What’s in my bag?

Empty your bag and I will tell you who you are…

In the 1980s a French sociologist set his students a homework project. It was for each of them to examine the contents of 10 people’s bin bags. A French photographer, Pascal Rostain, heard about this and thought it was rather a good idea. On a trip to photograph Serge Gainsbourg, he helped himself to Gainsbourg’s bin bags on the way out. It was, as one might expect, a snapshot of Gainsbourg himself – full of empty Ricard bottles and packets of Gitanes cigarettes. Rosin and his partner, Bruno Mouron, took the project one step further, filching the bin bags of the famous, spreading the contents out on the studio floor and photographing them. 

Paris Match suggested they go to Hollywood, and they did. Studying garbage collection schedules, they lurked outside the homes of famous film stars and pinched their trash – Jack Nicholson, Bruce Willis, Elizabeth Taylor, whoever – and took the bin bags back to Paris to photograph. Obviously, this practice is a gross intrusion on privacy – but, on the other hand, this is stuff that people didn’t want, that they were throwing away! Where was the harm? It does however raise certain ethical questions. What do you do if you find empty Viagra packets, or – as happened with Larry King’s garbage – used incontinence pads?

Their photographs enjoyed a brief vogue, then something called “Garbology” emerged. This is the academic discipline of studying modern refuse as a form of archeology. It is the case, after all, that archeologists sometimes come across the garbage of ancient civilisations and can learn a lot from studying it. And of course we are huge producers of rubbish. You may have read recently about plastic in the oceans and in particular a floating mass of plastic in the Pacific that is twice the size of Texas. Also, plastic has been found in the guts of marine creatures who live at the greatest depths of the oceans. For some reason, I am appalled by the fact that tea bags of all things contain plastic, and will shortly be making the transition back to leaf tea.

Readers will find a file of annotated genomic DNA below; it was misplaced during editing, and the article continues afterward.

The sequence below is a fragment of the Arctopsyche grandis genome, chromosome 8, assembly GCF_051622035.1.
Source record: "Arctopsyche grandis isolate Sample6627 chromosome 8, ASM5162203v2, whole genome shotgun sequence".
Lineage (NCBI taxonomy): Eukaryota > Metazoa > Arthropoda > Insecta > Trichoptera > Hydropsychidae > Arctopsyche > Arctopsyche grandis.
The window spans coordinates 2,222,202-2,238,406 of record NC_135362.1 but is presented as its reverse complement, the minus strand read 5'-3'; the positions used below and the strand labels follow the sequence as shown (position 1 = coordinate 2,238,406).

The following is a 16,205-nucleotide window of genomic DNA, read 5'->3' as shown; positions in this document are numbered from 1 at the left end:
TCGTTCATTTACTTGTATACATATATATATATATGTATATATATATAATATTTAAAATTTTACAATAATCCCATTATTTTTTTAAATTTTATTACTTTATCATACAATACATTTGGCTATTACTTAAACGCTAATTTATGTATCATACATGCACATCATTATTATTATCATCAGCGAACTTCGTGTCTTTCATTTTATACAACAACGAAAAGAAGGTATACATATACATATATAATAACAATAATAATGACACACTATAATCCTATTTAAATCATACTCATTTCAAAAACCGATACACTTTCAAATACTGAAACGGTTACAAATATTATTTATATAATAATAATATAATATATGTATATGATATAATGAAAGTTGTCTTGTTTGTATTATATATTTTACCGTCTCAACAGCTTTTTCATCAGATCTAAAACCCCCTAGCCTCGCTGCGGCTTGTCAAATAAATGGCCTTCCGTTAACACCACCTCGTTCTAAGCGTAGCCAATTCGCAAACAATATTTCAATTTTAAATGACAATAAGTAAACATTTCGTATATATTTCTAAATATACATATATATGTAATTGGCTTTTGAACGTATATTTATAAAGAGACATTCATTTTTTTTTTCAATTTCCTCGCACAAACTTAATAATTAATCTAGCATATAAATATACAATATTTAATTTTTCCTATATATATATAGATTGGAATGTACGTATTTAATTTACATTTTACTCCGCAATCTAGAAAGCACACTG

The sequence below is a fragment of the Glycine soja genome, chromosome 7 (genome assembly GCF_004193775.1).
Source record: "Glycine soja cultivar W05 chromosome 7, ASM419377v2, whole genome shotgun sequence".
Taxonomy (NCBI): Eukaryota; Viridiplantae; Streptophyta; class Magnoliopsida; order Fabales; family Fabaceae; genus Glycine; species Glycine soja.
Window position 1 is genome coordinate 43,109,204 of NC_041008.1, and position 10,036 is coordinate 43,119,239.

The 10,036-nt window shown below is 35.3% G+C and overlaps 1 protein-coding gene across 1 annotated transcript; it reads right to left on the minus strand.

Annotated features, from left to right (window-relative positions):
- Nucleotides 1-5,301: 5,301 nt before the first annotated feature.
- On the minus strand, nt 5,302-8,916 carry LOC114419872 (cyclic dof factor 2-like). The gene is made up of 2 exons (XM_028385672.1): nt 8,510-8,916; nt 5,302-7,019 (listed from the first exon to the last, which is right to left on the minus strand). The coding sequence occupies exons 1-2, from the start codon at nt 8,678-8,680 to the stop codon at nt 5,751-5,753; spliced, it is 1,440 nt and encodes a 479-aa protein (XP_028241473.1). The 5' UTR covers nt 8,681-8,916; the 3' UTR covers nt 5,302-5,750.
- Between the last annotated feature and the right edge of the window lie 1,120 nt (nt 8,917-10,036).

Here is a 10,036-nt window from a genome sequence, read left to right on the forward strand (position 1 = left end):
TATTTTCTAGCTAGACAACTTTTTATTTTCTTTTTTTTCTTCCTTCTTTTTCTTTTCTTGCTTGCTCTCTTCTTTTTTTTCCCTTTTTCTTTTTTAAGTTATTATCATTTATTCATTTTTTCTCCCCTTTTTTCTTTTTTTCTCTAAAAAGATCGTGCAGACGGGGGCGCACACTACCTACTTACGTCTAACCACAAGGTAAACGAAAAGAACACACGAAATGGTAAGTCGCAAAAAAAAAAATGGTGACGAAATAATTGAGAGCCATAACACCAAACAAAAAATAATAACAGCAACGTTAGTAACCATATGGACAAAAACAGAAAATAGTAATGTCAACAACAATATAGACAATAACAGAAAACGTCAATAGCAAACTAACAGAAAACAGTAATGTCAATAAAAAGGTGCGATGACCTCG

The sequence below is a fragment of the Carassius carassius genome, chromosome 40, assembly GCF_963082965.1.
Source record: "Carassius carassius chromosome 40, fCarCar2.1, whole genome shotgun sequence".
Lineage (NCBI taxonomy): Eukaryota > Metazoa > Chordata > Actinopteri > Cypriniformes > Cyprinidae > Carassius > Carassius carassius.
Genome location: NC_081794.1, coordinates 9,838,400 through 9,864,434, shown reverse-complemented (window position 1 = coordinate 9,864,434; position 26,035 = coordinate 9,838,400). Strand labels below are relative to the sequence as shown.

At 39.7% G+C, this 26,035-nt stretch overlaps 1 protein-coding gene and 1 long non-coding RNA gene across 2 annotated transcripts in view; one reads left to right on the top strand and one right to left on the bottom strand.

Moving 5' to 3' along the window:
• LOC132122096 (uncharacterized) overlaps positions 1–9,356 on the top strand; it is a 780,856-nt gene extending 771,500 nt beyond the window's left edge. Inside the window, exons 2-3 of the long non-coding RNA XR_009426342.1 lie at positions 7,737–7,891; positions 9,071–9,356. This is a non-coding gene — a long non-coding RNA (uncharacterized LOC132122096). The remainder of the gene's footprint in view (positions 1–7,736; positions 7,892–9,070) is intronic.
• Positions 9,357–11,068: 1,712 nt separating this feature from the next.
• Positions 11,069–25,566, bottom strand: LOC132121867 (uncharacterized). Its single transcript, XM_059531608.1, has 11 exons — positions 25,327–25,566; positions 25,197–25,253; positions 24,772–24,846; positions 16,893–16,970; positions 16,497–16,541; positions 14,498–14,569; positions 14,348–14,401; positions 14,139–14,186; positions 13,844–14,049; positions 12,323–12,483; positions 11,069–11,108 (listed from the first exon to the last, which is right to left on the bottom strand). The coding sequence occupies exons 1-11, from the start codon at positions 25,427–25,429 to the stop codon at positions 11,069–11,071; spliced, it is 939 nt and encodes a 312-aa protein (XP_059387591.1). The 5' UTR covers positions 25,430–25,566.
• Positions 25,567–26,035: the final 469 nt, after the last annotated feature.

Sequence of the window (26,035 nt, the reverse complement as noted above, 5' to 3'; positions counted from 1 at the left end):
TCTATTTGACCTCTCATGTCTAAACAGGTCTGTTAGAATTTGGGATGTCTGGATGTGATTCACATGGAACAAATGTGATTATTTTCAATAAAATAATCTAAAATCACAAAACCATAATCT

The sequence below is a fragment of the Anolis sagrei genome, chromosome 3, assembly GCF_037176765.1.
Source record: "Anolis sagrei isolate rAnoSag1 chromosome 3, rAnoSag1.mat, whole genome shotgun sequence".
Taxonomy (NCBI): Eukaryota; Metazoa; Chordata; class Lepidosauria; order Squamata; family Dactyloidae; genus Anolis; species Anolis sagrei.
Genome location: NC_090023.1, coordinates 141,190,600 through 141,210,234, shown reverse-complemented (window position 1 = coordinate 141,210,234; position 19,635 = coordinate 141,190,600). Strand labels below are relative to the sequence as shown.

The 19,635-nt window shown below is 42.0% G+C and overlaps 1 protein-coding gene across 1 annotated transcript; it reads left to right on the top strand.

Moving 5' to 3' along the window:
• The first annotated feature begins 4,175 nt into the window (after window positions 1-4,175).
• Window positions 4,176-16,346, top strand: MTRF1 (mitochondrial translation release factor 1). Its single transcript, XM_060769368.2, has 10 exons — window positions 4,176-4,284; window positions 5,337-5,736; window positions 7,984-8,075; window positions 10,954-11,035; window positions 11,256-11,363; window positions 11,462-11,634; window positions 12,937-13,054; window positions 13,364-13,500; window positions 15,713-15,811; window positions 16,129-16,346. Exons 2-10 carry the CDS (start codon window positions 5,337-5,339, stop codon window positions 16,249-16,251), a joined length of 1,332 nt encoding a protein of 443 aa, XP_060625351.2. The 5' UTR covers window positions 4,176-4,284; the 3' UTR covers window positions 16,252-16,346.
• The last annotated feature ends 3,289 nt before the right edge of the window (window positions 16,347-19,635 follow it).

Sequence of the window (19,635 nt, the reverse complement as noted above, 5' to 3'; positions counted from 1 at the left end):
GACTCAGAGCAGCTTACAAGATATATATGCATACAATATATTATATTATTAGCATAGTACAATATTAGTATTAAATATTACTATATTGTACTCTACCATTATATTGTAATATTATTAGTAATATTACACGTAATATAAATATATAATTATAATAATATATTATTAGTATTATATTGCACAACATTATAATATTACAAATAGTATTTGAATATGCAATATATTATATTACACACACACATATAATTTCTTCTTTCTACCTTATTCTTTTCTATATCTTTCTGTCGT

Being of the generation that remembers a time before the wholesale invasion of plastic, I find it extraordinary how suddenly omnipresent plastic has become in the world. After all, we used to do things correctly – our milk bottles, and fizzy drink bottles, were recycled, our meat and fish came wrapped in paper… and now! I live not far from a municipal landfill dump, on the outskirts of one of the prettiest villages in Touraine, and see the daily incursions of garbage trucks. If the wind is in a particular direction, I can smell it too. And as I write this I suddenly recall a little rural village near Tangiers in Morocco where there was no garbage collection and everywhere you looked were black plastic bags, littering the ground, flying through the air, the approach to garbage disposal in that village being to throw it out of the window. It was apocalyptic.

Garbology is also now a euphemistic term for waste management, and refuse workers in some countries are “garbologists”. It is also as a term for corporate espionage or law enforcement, when real rubbish bins – or the virtual computer’s trash can – can provide useful information.

Just recently, the bin-bag examination trip has taken a new twist, a twist in which the owner of the bag not only agrees – but volunteers – to reveal their bag’s contents. We are talking here not about the things people throw away but the things they would never throw away. This is the “What’s in my bag?” or “EDC” vogue. EDC is an acronym that means “Every Day Carry”. Basically, this involves opening up your “man bag” – or, for women, the handbag – and showing people what you carry around with you wherever you go. The forum for these revelations is YouTube.